Self-Employed Health Insurance

What is self-employed health insurance?

Self-employed health insurance provides private health insurance to you and your business which can supplement what’s already covered by the NHS.

Do I need private health insurance if I’m self-employed?

Whilst it’s not a necessity, you should consider private health insurance if you’re self-employed. If you were to fall unwell next week, would you business cope without you there and if so, for how long? Without private health insurance, if you fall ill and are unable to work, you’d have to rely on statutory sick pay to cover your salary. You might then find yourself rushing to get well and back to work again so you don’t lose even more money.

What are the benefits of private health insurance for the self-employed?

  • You’re able to get quicker access to appointments, tests and treatment
  • The policy can be purchased through your business rather than directly through yourself
  • You have a choice over times and what hospital you want to be treated at so you can fit this around your working schedule

Things to consider

Private medical insurance doesn’t cover sick days

There’s no financial benefit from care at GP level except in the most expensive plans. For example, if you’re sick with a cold for a few days, you can get treatment from your GP but your health insurance is unlikely to pay out. You should have some savings put aside to help with these occasions.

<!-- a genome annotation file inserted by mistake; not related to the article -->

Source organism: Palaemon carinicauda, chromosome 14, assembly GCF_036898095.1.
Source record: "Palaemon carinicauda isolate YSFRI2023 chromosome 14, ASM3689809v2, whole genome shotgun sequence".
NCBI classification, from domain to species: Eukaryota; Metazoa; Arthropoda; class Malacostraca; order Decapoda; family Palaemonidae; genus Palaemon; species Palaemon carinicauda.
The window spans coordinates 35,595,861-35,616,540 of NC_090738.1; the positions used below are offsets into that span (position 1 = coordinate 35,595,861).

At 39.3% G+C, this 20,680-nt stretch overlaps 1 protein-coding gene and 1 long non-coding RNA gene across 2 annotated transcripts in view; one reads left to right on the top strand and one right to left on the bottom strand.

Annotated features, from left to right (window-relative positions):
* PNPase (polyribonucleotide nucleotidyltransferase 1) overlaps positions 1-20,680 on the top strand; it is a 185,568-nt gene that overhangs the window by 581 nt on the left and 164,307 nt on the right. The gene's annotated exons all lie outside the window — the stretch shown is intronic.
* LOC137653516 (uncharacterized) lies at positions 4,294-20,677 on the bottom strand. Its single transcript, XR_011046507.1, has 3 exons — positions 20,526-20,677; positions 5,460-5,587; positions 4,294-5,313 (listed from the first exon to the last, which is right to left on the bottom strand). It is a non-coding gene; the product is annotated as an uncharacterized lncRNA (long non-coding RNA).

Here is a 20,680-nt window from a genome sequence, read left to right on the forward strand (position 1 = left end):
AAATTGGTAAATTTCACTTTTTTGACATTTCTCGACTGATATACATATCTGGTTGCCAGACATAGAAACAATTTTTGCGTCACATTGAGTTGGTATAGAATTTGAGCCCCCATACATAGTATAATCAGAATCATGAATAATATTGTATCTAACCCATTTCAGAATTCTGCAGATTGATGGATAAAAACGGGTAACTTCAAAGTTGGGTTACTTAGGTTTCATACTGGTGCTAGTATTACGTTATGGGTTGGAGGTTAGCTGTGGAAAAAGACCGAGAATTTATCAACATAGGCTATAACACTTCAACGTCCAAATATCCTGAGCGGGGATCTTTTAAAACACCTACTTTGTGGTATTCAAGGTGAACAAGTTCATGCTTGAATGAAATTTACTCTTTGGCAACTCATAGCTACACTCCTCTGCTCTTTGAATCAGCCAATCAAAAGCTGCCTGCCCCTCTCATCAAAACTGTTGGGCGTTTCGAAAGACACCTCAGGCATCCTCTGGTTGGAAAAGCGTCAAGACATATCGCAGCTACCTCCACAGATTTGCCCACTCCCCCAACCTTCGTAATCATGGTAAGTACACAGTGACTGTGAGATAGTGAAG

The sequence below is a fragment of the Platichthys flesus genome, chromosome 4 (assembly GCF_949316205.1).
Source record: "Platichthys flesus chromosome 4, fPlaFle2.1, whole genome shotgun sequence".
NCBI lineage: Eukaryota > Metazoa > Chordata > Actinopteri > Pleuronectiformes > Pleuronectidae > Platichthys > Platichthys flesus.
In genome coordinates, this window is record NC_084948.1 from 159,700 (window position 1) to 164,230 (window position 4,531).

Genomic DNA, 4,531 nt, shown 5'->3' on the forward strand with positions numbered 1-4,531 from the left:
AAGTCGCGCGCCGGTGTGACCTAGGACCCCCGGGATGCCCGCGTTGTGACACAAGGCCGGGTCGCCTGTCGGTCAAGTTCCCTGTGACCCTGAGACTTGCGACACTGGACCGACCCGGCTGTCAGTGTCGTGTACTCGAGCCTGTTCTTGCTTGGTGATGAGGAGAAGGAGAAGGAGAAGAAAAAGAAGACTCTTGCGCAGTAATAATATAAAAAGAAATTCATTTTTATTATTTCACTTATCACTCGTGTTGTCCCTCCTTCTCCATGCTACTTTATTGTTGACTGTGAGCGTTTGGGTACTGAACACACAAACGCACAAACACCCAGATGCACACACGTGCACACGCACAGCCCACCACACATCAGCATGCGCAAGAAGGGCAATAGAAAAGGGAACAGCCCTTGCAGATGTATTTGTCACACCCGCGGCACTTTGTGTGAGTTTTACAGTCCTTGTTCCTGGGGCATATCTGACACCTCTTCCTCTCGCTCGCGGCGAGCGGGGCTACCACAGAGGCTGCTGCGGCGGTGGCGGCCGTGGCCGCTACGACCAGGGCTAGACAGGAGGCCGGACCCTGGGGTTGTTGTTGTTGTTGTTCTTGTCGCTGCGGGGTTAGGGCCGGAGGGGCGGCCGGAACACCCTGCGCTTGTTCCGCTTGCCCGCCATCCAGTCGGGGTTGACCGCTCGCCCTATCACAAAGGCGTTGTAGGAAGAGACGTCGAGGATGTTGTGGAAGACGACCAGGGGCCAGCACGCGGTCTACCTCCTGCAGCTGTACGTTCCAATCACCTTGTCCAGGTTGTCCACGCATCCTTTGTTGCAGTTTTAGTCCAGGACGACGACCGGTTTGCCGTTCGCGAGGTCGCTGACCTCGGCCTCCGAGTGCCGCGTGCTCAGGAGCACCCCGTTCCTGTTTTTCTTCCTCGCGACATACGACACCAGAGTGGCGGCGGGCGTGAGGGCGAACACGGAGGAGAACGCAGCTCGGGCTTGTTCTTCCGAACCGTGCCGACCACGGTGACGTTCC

Critical illness cover

Some policies will cover you for critical illnesses which payout a lump sum if you’re too unwell to work. You can also take out critical illness cover as a standalone policy. 

Cover can be limited for chronic conditions

If a condition becomes chronic – a permanent feature of your health – many insurers won’t continue to cover the routine monitoring and maintenance costs. You’ll want to take this into consideration if your line of work puts you at risk of developing certain conditions.

Excess

If you want to reduce the cost of your premium, you should consider paying a higher excess. This could reduce your monthly or annual payments but you will have to pay more if you need to make a claim.  

Most policies have exclusions

Common exclusions include deafness, eyesight and developmental issues, you need to take this into consideration if your line of work is likely to cause specific conditions. Pre-existing conditions are also often excluded.

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